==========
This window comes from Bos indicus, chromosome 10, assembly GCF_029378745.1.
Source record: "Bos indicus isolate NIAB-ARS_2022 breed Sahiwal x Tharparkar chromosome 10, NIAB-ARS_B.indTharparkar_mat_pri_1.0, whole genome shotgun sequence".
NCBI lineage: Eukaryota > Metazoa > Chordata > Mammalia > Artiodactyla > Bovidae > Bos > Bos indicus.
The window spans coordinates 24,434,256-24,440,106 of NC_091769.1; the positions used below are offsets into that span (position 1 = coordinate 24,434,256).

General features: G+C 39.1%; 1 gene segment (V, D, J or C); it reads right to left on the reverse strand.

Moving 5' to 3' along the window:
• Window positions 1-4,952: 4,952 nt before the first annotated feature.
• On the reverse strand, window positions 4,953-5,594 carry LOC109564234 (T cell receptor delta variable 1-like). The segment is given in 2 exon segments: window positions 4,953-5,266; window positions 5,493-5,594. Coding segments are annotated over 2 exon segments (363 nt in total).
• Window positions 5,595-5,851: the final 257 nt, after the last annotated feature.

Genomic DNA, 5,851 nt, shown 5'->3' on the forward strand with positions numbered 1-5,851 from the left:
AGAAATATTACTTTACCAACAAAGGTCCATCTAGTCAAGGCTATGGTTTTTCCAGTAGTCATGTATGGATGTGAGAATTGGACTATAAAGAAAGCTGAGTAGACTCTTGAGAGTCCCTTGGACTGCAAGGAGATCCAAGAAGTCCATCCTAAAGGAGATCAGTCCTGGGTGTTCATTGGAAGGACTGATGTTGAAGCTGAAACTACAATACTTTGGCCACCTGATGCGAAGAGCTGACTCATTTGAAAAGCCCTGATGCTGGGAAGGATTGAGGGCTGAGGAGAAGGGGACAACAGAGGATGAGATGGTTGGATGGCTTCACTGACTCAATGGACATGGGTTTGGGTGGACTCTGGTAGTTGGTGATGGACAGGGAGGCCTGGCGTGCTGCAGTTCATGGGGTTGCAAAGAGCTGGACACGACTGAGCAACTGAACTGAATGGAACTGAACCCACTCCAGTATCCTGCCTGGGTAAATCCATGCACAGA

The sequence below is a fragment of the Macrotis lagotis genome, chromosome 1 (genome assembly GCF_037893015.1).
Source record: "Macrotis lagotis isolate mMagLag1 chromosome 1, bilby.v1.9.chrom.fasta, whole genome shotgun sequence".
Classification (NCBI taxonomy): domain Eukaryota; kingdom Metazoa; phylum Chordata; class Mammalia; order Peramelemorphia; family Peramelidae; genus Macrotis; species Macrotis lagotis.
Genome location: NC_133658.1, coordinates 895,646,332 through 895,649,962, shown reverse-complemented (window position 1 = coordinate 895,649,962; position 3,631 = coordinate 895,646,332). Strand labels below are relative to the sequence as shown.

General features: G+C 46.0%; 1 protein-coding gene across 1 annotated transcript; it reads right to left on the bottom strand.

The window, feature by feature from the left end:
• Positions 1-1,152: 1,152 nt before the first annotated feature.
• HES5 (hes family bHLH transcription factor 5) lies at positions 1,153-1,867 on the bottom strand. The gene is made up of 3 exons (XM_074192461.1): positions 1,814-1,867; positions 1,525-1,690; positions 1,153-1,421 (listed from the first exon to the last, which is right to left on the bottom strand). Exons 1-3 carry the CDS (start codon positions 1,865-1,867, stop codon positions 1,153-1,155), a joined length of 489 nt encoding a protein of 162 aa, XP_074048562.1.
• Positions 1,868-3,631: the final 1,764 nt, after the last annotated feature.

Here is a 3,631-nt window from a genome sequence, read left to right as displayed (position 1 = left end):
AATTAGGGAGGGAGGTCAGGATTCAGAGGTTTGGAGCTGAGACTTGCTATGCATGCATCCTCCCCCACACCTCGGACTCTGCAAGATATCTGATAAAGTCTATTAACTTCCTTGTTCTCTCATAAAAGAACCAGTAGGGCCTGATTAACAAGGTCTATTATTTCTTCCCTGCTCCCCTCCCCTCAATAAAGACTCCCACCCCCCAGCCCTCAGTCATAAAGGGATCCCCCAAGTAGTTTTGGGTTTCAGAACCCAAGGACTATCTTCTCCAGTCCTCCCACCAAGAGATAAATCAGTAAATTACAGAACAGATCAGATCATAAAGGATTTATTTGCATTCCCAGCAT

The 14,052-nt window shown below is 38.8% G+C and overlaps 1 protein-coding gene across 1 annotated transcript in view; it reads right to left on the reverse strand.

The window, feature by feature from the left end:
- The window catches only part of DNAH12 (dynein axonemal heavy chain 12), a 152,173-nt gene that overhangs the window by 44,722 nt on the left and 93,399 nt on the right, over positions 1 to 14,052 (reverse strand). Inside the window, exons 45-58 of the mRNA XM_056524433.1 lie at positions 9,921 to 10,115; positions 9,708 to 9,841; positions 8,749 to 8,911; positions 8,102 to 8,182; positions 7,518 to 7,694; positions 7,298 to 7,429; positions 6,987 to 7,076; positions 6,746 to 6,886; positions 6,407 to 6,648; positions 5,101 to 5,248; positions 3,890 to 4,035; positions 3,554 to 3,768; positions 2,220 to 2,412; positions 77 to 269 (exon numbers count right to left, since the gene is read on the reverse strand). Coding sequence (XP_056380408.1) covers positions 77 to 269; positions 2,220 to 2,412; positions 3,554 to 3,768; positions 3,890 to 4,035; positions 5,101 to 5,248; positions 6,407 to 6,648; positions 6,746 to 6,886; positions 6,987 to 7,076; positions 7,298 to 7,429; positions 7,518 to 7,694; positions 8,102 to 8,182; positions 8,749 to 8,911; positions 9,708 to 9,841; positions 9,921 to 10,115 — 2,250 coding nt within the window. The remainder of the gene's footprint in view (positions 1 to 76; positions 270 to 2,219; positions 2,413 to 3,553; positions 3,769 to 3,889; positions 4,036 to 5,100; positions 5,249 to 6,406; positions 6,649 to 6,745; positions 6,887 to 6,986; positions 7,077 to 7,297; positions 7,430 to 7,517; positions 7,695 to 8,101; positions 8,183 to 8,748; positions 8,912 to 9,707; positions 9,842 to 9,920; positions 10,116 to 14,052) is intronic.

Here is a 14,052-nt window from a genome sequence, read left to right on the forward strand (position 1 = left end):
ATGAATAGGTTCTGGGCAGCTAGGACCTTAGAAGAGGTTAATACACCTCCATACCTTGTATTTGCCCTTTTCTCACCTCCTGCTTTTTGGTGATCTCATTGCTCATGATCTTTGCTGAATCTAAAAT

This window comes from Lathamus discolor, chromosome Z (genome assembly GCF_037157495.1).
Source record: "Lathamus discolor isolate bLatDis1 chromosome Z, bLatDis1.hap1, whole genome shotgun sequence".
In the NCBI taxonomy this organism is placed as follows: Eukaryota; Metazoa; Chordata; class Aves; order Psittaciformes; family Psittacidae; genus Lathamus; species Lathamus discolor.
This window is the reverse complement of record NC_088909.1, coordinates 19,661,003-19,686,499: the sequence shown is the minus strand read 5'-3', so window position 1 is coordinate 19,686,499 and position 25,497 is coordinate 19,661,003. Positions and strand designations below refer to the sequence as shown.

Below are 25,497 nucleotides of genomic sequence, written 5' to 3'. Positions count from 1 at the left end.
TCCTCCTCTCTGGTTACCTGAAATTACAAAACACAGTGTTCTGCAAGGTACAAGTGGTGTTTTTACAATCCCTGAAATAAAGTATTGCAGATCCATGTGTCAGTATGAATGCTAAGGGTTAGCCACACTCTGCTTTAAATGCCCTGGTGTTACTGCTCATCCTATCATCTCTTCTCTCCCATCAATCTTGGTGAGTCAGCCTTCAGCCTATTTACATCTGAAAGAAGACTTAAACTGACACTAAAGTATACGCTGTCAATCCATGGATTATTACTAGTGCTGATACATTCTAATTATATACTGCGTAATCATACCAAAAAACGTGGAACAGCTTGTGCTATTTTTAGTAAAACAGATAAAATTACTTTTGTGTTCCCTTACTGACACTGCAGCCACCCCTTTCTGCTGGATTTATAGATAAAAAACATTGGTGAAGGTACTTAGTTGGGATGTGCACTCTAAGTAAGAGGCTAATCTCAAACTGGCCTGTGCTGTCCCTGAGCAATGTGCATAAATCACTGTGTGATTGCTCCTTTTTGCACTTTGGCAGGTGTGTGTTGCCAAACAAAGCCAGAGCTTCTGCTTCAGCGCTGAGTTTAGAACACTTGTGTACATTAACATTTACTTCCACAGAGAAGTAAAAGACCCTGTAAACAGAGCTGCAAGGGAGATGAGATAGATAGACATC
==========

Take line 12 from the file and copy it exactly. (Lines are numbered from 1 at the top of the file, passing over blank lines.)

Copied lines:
The sequence below is a fragment of the Macrotis lagotis genome, chromosome 1 (genome assembly GCF_037893015.1).